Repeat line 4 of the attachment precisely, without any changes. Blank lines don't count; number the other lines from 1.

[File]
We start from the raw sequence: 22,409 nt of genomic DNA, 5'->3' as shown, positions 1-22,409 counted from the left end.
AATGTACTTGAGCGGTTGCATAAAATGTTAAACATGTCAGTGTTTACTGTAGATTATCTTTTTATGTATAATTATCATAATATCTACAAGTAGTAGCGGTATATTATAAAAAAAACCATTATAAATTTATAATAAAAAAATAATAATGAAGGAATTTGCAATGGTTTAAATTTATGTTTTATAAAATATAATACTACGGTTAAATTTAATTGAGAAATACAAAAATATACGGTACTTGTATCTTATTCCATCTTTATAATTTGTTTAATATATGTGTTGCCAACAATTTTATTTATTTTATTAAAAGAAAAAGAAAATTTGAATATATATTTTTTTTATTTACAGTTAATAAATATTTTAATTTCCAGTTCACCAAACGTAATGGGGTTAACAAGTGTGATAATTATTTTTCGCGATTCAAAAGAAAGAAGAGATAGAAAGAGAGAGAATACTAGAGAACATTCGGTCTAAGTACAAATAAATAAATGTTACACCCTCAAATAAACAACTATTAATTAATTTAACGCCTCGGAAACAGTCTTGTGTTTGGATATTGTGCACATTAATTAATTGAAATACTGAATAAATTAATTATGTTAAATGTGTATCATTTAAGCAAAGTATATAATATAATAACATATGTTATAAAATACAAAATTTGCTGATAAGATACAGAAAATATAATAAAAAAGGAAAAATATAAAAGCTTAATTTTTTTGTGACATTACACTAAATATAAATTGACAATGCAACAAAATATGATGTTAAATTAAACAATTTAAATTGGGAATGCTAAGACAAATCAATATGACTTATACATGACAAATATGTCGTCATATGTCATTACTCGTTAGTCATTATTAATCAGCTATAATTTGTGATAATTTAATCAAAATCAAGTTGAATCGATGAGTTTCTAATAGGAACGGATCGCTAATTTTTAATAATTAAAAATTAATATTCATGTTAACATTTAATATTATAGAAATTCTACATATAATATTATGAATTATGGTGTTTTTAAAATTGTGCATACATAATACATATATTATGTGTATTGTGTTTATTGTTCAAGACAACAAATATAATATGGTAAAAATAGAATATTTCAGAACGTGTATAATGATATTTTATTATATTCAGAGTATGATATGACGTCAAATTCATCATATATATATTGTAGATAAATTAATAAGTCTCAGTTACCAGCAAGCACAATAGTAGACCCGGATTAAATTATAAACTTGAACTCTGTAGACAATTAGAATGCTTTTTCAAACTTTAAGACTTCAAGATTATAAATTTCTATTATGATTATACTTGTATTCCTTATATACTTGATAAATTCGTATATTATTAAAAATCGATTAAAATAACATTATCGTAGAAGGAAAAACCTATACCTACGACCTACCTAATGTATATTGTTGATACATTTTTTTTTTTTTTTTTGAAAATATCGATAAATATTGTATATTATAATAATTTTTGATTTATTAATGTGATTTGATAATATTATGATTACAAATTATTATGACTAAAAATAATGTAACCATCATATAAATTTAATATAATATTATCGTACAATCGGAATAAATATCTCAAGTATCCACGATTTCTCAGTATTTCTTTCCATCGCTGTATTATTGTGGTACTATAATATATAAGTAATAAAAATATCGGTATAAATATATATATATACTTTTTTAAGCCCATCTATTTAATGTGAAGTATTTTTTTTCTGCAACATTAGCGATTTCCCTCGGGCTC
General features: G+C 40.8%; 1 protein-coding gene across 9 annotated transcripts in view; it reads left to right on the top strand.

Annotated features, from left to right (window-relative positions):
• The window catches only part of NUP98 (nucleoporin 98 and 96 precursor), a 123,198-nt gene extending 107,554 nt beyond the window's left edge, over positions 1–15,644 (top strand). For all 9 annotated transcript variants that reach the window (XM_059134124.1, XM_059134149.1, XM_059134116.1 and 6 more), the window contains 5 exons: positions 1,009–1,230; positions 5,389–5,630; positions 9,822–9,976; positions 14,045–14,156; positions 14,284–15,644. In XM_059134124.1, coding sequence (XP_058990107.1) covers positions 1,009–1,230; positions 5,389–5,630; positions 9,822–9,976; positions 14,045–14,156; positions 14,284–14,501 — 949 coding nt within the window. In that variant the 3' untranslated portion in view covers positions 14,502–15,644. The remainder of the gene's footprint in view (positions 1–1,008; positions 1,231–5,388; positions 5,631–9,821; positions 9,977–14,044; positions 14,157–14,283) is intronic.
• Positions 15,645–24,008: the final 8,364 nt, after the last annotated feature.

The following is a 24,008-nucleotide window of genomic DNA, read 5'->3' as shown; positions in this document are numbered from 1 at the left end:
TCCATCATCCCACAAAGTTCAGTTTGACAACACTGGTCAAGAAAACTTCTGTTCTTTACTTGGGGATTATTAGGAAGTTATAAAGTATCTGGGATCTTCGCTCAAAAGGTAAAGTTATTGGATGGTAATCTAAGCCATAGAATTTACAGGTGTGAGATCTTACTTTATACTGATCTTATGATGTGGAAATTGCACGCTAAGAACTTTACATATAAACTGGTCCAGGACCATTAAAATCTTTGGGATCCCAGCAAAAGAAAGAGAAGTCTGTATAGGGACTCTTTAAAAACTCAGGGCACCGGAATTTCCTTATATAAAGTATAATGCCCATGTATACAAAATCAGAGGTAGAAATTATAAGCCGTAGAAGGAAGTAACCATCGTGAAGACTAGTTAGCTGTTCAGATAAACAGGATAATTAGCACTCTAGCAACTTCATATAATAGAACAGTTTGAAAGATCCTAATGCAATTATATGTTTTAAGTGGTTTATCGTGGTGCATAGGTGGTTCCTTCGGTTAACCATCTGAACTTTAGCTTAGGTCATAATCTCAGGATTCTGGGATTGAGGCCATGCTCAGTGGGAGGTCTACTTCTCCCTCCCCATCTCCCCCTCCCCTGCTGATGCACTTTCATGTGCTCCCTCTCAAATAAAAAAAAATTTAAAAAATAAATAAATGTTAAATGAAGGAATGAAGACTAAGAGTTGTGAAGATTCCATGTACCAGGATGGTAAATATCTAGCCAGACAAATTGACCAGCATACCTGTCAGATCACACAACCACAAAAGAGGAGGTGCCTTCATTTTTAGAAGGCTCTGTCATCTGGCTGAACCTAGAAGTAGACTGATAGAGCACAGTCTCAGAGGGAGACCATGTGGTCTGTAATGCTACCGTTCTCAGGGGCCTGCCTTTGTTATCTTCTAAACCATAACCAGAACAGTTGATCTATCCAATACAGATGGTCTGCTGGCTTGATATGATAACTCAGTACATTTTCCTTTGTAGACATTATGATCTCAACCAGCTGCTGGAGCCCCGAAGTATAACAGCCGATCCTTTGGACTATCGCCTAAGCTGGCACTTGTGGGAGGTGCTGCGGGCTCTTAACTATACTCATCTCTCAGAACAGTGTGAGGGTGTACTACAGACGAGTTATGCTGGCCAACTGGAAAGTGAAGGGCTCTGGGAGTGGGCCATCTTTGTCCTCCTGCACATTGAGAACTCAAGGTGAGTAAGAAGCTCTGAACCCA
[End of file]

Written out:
Annotated features, from left to right (window-relative positions):